Atmega 328p 8mhz won't run at 3.3V (internal oscillator)

So I am not sure what I am doing wrong here. I have a bootloaded my 328p with the 8mhz bootloader, I have set the fuse settings to an internal oscillator, brownout detection is off, but yet when I fire up my little blink program it runs at 5V and not at 3.3V. We have a variable voltage supply and we turned it down slowly to see where it powers down, the atmega seems to die at 3.45V.

Steps I am following: 1. Insert atemega328p into Arduino UNO 2. attach AVR pocket programmer 6 pin connector to the ICSP header on the UNO 3 Select board in Arduino environment(ATmega328 on a breadboard (8 MHz internal clock)) 4 Burn bootloader 5. Remove from UNO 6. place in bread board, attach LED to CORRECT pin 7. attach power and ground @ 3.3V from arduino UNO 8. Feel sad at my failure as nothing happens 9. hook up 5V from UNO 10. Feel a mixture of confusion and frustration as every 5V blink mocks me.

atmega328bb.name=ATmega328 on a breadboard (8 MHz internal clock)

atmega328bb.upload.protocol=stk500
atmega328bb.upload.maximum_size=30720
atmega328bb.upload.speed=57600

atmega328bb.bootloader.low_fuses=0xE2
atmega328bb.bootloader.high_fuses=0xDA
atmega328bb.bootloader.extended_fuses=0xFF
atmega328bb.bootloader.path=arduino:atmega
atmega328bb.bootloader.file=ATmegaBOOT_168_atmega328_pro_8MHz.hex
atmega328bb.bootloader.unlock_bits=0x3F
atmega328bb.bootloader.lock_bits=0x0F

atmega328bb.build.mcu=atmega328p
atmega328bb.build.f_cpu=8000000L
atmega328bb.build.core=arduino:arduino
atmega328bb.build.variant=arduino:standard

I have tried several times through out various projects that I have done to figure out this internal oscillator thing. any ideas?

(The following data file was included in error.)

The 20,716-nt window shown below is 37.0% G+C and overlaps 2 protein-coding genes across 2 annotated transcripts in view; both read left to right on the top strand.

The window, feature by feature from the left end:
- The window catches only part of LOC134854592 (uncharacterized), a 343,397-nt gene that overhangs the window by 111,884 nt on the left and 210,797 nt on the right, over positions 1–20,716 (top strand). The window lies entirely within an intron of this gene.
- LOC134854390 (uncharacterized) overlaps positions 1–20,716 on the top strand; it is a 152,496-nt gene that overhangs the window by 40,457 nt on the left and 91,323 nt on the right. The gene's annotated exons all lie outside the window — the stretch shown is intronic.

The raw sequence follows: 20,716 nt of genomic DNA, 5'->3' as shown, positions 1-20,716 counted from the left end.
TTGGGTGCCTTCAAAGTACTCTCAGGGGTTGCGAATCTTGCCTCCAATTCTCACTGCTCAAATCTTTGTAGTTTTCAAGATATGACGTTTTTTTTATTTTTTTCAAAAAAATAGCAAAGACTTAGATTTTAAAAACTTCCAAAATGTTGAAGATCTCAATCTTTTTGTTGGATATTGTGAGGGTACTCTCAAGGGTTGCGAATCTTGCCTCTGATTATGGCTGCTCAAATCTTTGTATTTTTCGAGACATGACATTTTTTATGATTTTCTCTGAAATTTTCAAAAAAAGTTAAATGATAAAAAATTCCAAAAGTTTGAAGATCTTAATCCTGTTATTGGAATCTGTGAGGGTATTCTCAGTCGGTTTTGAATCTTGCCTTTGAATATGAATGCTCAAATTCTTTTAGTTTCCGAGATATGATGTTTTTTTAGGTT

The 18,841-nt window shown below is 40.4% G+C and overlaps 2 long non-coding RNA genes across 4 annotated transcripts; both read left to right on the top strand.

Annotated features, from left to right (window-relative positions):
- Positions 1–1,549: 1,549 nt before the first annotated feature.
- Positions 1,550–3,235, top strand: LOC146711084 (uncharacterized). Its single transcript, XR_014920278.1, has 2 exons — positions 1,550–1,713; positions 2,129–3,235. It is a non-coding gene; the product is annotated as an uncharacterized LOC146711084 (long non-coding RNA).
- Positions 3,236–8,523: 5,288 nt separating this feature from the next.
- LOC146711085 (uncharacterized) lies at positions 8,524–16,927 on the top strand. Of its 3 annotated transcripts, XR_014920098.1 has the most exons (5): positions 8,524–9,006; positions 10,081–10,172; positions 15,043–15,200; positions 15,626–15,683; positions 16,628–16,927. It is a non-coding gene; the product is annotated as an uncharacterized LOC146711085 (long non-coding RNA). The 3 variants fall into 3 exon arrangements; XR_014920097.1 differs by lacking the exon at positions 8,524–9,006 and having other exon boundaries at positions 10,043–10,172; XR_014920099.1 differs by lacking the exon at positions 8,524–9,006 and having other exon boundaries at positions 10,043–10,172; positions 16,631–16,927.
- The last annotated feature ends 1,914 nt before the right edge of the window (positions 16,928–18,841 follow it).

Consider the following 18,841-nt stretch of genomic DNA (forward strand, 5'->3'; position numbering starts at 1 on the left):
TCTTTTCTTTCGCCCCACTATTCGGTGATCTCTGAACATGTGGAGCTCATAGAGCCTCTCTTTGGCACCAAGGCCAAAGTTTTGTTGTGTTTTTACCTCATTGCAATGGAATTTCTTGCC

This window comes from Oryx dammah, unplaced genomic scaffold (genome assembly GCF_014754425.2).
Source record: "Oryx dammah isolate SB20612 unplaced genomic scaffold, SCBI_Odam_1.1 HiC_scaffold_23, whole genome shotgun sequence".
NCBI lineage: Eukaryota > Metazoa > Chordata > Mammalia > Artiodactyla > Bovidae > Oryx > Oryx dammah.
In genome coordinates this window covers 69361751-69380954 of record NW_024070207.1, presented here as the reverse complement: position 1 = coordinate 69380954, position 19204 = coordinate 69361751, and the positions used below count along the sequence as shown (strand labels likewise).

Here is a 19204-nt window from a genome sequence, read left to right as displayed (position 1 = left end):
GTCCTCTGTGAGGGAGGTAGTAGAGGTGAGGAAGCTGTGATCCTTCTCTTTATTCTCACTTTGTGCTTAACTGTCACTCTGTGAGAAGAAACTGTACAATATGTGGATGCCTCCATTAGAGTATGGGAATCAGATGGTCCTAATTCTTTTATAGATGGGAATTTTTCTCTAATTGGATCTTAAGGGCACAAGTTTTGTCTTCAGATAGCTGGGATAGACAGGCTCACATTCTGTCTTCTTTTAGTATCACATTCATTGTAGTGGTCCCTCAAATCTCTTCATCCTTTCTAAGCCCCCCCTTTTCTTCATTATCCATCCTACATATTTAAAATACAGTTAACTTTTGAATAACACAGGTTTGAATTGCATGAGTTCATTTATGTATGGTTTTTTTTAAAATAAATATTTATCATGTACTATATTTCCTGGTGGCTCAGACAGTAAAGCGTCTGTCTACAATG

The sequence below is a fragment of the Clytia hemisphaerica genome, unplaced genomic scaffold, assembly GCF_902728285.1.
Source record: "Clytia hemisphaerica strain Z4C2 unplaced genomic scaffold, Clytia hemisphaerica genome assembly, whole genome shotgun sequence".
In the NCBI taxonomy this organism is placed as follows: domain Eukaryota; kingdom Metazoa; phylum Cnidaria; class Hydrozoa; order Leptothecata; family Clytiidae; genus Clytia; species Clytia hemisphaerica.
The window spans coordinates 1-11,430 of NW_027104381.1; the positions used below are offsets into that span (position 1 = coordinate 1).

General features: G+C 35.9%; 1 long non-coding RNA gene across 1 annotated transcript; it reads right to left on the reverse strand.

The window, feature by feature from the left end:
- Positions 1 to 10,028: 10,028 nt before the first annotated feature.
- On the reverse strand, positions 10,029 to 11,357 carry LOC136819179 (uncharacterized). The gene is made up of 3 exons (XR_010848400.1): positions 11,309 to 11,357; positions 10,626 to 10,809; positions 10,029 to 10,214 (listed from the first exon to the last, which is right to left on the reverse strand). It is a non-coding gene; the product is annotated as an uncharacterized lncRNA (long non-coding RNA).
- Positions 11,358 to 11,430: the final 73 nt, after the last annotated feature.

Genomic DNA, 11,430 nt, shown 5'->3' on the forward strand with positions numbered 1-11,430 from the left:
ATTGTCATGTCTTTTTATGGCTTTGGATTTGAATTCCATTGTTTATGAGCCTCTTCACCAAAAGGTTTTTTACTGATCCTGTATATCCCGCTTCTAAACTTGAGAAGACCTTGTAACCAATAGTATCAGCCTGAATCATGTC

1. attach power and ground @ 3.3V from arduino UNO

What is the maximum current rating of the 3.3V regulator? Is your circuit exceeding that?

it is one LED and the uC, I thought the regulator in the arduino could handle 500mA. at most I would think uC + LED would be 50mA. it is running straight up Blink.ino

What is the maximum current rating of the >>> 3.3V <<< regulator?

"The Uno solves this problem by adding a new 3.3V regulator the LP2985 which can easily provide 150mA." http://learn.adafruit.com/arduino-tips-tricks-and-techniques/

We also used an external adjustable power supply capable of delivering 1A. That is how I know it was going out at 3.45, which leads me to believe it is a voltage issue.

TimmyCNinja: it is one LED and the uC

You forgot something.

[quote author=Coding Badly link=topic=200721.msg1480050#msg1480050 date=1385256163]

TimmyCNinja: it is one LED and the uC

You forgot something.

[/quote]

Resistor?

Yes.

oy, checking now.

So that was not it. Oddly it turned out to be a strange error that perhaps some of you might have seen. So when we were going to burn the fuse bits, it was stating that an error had occurred. when I would attempt to burn the efuse bits to FE or FF, this error would occur while attempting to burn the bootloader. it would say checking FE != 06 and it would not attempt to burn the bootloader. we took that to mean that it had screwed up.

But strange enough 07 is the same as FF according to this http://www.engbedded.com/fusecalc/, so we just loaded our program using the ICSP since we don’t care about loading programs with serial. this was really hard for us to figure out and I hope someone else can benefit from this. Finally got the internal oscillator working.

There is some ambiguity (and thus tool incompatibility) in the way that unimplemented fuses should have their value specified. Only the low three bits of efuse "exist", and some apps expect non-existant fuses to be "1" (unprogrammed; this is consistent with the datasheet), but a typical user interface will expect unused bits to be left at 0, because obviously you can't SET a non-existent bit, either.

I have the same problem. I tried also to : -change bootloader to optiboot -change internal clock to 1Mhz -change Atmega 328P.

The only way to solve is increasing a little bit the power supply.

The only explanation i give myself is something related to the internal clock jittering and the internal triggers of clock waveform.

The original problem was that the the Atmega328p was not configured to run at lower voltages. That is the fuses for the "brown out" detection were incorrectly set, causing the device to reset as soon as the voltage reached a lower threshold.

If everything works for you at higher voltages (up to 5.5 volts) then it is likely you have the same problem.

Google for: Arduino brown out